A federal judge ruled in favor of bikini baristas over dresses

EVERETT, Wash. (AP) — The city of Washington’s dress code, which requires bikini baristas to cover themselves at work, has been ruled unconstitutional by a federal court.

This week’s partial summary judgment decision comes after a lengthy legal battle between Bikini Baristas and the city of Everett over employee rights to wear what they like, according to the Everett Herald. reportEverett is located about 30 miles north of Seattle.

A U.S. District Court in Seattle ruled that Everett’s dress code violated the Equal Protection Clause of the U.S. and Washington State Constitutions. In his 19-page ruling, signed by Federal District Judge Ricardo S. Martinez, the court found that at least part of the ordinance was shaped for gender-based discriminatory purposes.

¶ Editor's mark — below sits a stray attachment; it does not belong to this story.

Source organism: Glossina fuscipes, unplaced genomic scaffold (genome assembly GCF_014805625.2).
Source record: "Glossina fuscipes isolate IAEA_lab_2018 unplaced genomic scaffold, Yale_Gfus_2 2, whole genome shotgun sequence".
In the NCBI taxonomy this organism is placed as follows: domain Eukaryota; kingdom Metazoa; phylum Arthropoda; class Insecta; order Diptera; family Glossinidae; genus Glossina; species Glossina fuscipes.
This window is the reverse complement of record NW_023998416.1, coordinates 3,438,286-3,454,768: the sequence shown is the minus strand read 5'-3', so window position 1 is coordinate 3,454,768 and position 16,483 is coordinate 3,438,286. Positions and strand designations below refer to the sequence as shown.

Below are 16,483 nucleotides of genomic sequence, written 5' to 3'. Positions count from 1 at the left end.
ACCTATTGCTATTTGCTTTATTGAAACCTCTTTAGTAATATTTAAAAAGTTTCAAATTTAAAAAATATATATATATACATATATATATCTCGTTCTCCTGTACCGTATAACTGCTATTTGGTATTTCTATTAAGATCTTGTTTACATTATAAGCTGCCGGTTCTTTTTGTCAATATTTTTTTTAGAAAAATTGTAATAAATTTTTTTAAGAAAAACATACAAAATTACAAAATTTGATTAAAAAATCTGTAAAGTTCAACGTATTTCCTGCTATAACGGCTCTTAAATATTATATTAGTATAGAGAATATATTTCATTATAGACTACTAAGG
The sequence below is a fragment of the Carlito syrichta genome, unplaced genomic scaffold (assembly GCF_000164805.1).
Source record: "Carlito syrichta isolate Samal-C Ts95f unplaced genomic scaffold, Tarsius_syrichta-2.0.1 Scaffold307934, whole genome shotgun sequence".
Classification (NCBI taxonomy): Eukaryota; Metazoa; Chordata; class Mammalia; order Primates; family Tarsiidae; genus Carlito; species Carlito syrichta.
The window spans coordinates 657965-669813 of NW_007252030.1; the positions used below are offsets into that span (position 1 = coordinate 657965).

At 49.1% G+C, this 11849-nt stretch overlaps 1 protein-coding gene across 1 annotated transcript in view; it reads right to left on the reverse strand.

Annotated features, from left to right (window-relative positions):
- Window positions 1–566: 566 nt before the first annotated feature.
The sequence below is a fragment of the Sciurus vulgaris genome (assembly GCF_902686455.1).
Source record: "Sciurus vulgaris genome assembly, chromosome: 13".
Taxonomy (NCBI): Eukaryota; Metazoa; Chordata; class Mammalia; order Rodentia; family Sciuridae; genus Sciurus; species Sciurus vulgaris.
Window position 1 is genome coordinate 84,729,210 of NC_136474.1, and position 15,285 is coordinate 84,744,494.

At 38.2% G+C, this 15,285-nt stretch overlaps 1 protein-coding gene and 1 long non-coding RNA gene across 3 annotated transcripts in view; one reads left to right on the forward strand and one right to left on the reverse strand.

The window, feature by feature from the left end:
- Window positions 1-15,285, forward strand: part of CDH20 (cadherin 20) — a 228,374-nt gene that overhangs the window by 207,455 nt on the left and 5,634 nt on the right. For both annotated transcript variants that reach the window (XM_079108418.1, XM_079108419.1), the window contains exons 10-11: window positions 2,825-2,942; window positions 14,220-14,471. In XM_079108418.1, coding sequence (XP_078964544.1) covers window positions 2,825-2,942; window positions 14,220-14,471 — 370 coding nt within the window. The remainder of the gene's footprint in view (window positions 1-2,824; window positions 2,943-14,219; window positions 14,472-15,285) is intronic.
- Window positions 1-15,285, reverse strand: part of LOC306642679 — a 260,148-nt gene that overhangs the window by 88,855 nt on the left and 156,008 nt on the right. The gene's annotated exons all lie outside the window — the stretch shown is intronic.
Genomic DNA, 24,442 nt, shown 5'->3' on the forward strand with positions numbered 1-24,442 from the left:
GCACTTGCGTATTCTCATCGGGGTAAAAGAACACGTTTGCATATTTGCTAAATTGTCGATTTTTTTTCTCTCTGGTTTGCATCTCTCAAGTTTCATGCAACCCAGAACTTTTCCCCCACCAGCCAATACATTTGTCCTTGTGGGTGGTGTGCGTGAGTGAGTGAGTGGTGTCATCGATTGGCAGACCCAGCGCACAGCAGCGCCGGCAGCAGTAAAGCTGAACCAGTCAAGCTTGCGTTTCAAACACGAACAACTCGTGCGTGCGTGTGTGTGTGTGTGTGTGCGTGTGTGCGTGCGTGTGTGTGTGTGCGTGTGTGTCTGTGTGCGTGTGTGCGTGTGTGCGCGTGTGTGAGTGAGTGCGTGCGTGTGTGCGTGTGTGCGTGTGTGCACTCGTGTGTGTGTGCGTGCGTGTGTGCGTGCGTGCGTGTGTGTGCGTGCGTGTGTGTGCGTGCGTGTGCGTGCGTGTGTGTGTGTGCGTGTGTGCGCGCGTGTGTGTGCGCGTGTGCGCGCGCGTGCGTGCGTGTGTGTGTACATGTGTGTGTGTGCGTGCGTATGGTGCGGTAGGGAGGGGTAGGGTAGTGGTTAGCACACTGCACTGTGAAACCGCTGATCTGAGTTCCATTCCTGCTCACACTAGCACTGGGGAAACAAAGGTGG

The court wrote that it was hard to imagine the ordinance being applied equally to men and women in practice. That’s because it bans clothing that is “usually worn by women, not men,” such as midriff or scoop-back shirts and bikinis.

The court also ruled that bikini baristas were “clearly” subject to the ordinance, adding that the profession consisted of a workforce that was almost entirely female.

In 2017, the city enacted a dress code ordinance requiring all employees, owners and operators of “quick service establishments” to wear clothing that covers the upper and lower body. Delis, food trucks, and coffee shops are cited as examples of quick service businesses.

Everett bikini barista stand Hillbilly Hotties owner and some employees have filed a legal complaint challenging the constitutionality of the dress code. They also challenged the city’s obscenity ordinance, but the court dismissed the barista’s claims on all but the dress code issue.

The court has directed the City of Everett to meet with the plaintiffs within 14 days to discuss next steps.